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Posts Tagged ‘Oil Painting’

Oil Painting Reproduction

Monday, March 18th, 2013

Oil painting reproductions are an affordable way to display replicas of favorite works of art in the home or workplace. A large number of companies in the US provide reproductions of almost any work of art at a surprisingly affordable price. A good reproduction can fool even the trained eye, and is far more appealing and visually satisfying than a paper reprint of any work of art.

Customers can usually order a reproduction in a range of sizes, with larger sizes being more expensive. Once a particular reproduction is requested, an artist who is skilled in the style of the original painter starts creating the reproduction with oil paints on a fresh canvas. Many artists use measurements and a grid system to help them ensure that the scale of the reproduction faithfully follows that of the original painting. Thus, even if the customer chooses a different size than that of the original painting, the dimensions can be scaled up or down to give a finished product that is as close to the original as possible in overall appearance.

Once the artist begins to paint, the canvas is completed in layers. Most artists wait for one layer to dry before painting the next layer. Creating a reproduction is therefore a time-consuming process, and an order may take two to three weeks to complete. Before shipping the finished painting, some companies send the customer a photograph of the painting for approval, and make any suggested changes at no extra cost. Most oil painting reproduction companies also offer frames.

To keep an oil painting reproduction in good condition, it should be displayed out of direct sunlight and in an environment without extreme temperatures or too much moisture. It is best to take the painting to an expert for any repairs and cleaning.

Oil Painting Materials

Tuesday, August 7th, 2012

Oil painting begins by grinding pigments with a drying or semidrying vegetable oil such as linseed, walnut, safflower or poppy oil. Mixing together the oil and the pigments ends up binding the oil. According to Ray Smith’s book, “An Introduction to Oil Painting”, pigments ground in oil have a particular depth and resonance in color because of the light the oil reflects and absorbs.

Oils are categorized as either semidrying or drying. Semidrying oils such as poppy seed take much longer to dry than linseed which is a drying oil. This allows mediums mixed with poppy seed oil to be manipulated longer which produces more dramatic effects in an oil painting. Linseed oils are perhaps the most used because they offer the best quality.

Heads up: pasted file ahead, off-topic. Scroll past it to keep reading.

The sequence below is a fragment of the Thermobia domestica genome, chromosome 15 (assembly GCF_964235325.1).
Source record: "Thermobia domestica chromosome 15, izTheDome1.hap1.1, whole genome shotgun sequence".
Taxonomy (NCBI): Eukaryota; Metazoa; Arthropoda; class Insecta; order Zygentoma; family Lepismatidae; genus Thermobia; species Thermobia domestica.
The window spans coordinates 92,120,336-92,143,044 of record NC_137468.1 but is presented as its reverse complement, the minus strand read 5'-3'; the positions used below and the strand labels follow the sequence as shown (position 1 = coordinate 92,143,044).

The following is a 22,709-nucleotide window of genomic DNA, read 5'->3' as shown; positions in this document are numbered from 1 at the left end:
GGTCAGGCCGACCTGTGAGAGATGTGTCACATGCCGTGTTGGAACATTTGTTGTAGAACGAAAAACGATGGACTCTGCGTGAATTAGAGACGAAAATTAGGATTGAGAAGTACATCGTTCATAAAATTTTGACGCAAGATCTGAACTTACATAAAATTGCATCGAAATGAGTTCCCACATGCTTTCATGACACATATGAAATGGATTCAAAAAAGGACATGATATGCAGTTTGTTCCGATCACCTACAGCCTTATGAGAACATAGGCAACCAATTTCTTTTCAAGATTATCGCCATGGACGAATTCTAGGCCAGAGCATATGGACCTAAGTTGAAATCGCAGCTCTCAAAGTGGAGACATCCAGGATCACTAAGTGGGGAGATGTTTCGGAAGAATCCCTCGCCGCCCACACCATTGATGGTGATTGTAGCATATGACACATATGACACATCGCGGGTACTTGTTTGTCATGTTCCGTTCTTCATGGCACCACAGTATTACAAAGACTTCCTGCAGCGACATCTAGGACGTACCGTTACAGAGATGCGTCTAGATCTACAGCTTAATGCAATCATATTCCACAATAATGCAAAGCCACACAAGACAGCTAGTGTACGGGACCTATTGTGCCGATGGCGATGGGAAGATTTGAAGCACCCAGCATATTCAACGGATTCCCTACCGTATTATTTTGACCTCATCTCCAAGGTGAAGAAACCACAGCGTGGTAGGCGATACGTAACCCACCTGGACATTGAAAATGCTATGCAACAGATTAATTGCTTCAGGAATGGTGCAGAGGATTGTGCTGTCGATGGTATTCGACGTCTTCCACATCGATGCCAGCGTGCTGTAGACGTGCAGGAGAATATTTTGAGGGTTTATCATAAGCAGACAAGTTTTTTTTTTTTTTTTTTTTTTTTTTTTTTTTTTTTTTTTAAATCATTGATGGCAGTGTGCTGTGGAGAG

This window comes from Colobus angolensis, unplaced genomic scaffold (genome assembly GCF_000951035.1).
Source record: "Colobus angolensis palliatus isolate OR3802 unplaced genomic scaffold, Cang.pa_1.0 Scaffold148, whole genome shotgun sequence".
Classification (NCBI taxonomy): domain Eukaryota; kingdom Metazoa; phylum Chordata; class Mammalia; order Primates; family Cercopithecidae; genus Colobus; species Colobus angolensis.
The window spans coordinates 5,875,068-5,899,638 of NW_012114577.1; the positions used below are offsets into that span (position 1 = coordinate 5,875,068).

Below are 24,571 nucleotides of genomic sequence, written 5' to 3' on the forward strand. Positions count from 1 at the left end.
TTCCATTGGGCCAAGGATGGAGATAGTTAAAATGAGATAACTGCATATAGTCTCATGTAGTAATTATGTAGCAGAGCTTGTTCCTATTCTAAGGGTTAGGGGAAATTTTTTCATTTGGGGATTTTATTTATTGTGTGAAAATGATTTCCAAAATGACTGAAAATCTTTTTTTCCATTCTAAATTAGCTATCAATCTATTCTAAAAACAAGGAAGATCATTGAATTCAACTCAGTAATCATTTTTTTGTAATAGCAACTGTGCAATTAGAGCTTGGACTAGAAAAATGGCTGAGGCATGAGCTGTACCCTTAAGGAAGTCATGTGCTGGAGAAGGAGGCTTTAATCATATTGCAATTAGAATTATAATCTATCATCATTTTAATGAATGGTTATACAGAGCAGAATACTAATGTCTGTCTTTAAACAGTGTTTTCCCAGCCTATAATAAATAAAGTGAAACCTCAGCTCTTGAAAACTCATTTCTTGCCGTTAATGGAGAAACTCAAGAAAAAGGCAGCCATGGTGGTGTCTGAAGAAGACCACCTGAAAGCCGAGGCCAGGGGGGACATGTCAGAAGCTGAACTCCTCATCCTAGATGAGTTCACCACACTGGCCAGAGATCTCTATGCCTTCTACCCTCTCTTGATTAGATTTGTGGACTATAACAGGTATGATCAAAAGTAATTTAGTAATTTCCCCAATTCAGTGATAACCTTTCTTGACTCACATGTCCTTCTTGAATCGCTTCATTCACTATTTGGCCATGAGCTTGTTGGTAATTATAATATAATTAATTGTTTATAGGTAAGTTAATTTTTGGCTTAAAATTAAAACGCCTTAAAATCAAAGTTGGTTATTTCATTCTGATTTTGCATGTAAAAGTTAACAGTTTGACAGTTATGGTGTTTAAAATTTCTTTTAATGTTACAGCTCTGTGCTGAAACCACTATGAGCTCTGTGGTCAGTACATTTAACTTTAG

The various oil types used also determine the color outcome. Poppy, safflower and walnut oils tend to produce pale colors, whereas linseed oil is used for the darker hues in oil paintings.

Mixing Oil Paint

Ready made oil paints can be purchased in specialty art stores. However, a basic explanation on how oil paint can be hand made will give you a better understanding of the process In fact, making oil paint is not a difficult process although some equipment and familiarization with the process is required. If this is what you intend to do, you will require a ground slab which can be made of either glass or granite, a large palette knife to mix oil and pigments into a stiff paste, cold-pressed linseed oil, a flat-bottomed glass or granite muller that is a round glass instrument with a hand grip and the desired pigment powder color.

You should begin by using the muller to grind the paint mixture continuously in a smooth circular motion until the paste has achieved a creamy consistency. Then scrape off the paste and place it in a small airtight jar.


Brushes are, of course, essential for oil painting. Depending on the personal style desired in the oil portrait, painters can choose from stiff hair bristle brushes made from hog hair or soft hairbrushes made from sable or synthetic material. Brushes come in all different shapes and sizes to accommodate the artist’s preferred level of detail and effects.

Oil painting can be done on just about any service. The most commonly used include linen canvases, primed canvas boards or wooden panels such as plywood, hardboard and fiberboard. Commercially produced oilpaper is good for trying our new ideas and techniques.

Easels and mahl sticks make excellent supports while oil painting. A vertical studio, sketching or radial studio easel is recommended. A palette is also necessary to mix the paint colors.

Solvent, drying oil, oil painting medium and varnishes are the solvents needed for diluting, binding, consistency and protection. Solvents are extremely hazardous, so the proper precautions should be taken when dealing with them. All paint containers should be sealed and studios and painting rooms must be properly ventilated.